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British political science and the study of German politics

By Klaus H. Goetz

Abstract

The British study of the political system of the Federal Republic has evolved through four main phases, which have been dominated, respectively, by an interest in democratic consolidation; the foundations of Modell Deutschland; challenges to governability; and the effects of unification. In their substantive emphases, British contributions have spanned the Federal Republic's political system as a whole, although politics and public policy (in particular European integration and foreign policies) have received more sustained attention than polity issues. British perspectives have benefited from porous disciplinary boundaries, sensitivity to the historical foundations of the political system, comparative awareness, and theoretical and methodological pluralism. These qualities may not amount to a distinct 'British school' of studying German politics; but they have enabled British political science to make a very distinguished contribution to research and critical reflection on the Federal Republic's political system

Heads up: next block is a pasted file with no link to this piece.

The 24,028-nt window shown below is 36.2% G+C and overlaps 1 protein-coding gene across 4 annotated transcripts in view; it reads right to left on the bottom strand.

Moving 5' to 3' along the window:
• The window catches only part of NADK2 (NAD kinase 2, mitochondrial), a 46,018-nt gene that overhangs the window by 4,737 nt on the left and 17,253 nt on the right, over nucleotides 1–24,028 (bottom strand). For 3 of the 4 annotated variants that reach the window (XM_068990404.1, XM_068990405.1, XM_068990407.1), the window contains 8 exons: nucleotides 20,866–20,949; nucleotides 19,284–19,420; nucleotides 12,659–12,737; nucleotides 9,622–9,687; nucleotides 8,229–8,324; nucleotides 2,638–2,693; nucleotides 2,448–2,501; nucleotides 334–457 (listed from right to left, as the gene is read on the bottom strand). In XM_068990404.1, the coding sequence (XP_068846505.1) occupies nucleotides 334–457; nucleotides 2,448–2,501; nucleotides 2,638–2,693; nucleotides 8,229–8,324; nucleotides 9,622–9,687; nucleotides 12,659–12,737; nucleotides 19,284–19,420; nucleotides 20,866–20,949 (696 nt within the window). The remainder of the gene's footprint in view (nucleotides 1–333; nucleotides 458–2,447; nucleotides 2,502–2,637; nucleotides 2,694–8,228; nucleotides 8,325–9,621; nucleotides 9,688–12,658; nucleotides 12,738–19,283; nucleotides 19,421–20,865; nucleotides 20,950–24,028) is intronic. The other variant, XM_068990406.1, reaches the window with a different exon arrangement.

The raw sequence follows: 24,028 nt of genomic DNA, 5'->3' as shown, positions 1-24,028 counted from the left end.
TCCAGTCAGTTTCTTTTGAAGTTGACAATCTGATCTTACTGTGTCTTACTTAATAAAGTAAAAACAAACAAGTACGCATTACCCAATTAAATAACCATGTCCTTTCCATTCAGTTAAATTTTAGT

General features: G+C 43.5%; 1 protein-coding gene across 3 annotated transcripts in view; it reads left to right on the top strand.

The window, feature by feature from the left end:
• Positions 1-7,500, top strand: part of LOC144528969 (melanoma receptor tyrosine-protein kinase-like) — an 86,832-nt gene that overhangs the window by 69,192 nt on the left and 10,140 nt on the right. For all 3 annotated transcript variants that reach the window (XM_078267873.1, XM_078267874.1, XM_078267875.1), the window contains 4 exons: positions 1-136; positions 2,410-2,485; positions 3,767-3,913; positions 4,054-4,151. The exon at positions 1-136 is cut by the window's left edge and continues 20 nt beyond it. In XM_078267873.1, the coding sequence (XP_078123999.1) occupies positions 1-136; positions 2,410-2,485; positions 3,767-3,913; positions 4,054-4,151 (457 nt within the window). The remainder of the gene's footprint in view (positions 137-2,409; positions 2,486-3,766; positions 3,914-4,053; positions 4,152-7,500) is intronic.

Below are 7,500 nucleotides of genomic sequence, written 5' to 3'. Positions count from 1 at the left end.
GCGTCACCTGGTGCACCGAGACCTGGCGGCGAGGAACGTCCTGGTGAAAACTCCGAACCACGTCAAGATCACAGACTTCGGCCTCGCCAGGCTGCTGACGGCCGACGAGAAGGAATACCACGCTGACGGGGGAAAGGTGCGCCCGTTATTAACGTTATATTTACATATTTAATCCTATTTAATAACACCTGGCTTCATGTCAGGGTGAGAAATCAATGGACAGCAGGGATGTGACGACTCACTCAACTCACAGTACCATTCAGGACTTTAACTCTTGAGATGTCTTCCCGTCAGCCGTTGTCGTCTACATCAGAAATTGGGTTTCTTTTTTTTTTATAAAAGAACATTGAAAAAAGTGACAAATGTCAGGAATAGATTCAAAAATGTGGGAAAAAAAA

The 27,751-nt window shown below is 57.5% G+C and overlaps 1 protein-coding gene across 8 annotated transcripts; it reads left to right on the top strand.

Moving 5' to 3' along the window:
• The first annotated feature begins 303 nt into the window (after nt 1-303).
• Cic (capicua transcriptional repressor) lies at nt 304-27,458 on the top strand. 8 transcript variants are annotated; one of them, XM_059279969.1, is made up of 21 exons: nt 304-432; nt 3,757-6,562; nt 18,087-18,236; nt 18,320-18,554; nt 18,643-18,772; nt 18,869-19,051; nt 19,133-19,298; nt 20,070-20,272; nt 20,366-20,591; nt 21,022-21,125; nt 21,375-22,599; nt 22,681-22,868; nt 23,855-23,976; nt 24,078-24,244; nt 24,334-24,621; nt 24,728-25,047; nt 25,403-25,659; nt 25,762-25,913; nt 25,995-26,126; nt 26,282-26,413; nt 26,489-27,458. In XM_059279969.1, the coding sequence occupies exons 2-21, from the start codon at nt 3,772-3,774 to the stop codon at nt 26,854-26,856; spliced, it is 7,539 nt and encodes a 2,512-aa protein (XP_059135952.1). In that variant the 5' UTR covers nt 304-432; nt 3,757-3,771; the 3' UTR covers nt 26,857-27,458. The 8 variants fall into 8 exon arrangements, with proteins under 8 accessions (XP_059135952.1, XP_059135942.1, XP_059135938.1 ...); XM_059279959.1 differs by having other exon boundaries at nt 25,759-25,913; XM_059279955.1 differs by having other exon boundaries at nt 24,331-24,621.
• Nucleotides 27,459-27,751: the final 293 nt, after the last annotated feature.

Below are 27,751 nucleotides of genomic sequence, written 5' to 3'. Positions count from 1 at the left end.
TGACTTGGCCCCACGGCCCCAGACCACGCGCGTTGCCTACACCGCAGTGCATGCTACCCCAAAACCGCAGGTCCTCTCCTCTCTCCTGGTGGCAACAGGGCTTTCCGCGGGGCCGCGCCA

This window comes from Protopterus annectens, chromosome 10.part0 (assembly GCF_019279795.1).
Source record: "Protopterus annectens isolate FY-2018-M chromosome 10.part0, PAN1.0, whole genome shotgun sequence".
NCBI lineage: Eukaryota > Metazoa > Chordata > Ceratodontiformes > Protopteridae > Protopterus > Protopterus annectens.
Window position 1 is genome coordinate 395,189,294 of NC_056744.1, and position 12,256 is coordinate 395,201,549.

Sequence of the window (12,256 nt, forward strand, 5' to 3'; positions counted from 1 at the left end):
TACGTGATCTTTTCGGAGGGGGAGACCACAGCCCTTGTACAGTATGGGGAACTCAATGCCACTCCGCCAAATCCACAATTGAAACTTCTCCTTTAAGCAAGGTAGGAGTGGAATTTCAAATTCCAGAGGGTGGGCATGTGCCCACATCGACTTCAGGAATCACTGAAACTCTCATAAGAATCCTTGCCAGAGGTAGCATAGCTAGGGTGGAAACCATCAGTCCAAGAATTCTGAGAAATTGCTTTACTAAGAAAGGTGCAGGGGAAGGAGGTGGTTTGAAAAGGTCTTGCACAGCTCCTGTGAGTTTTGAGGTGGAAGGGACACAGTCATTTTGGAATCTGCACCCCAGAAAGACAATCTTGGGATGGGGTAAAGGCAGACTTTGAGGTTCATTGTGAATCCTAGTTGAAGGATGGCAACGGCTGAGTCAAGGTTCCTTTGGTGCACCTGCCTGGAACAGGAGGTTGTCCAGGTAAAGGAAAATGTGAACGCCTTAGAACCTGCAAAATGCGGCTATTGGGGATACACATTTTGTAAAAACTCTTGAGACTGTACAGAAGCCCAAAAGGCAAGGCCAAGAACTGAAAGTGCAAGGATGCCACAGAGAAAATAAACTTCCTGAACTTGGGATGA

Topics: JA Political science (General)
Publisher: Routledge
Year: 2001
DOI identifier: 10.1080/772713253
OAI identifier: oai:eprints.lse.ac.uk:18058
Provided by: LSE Research Online
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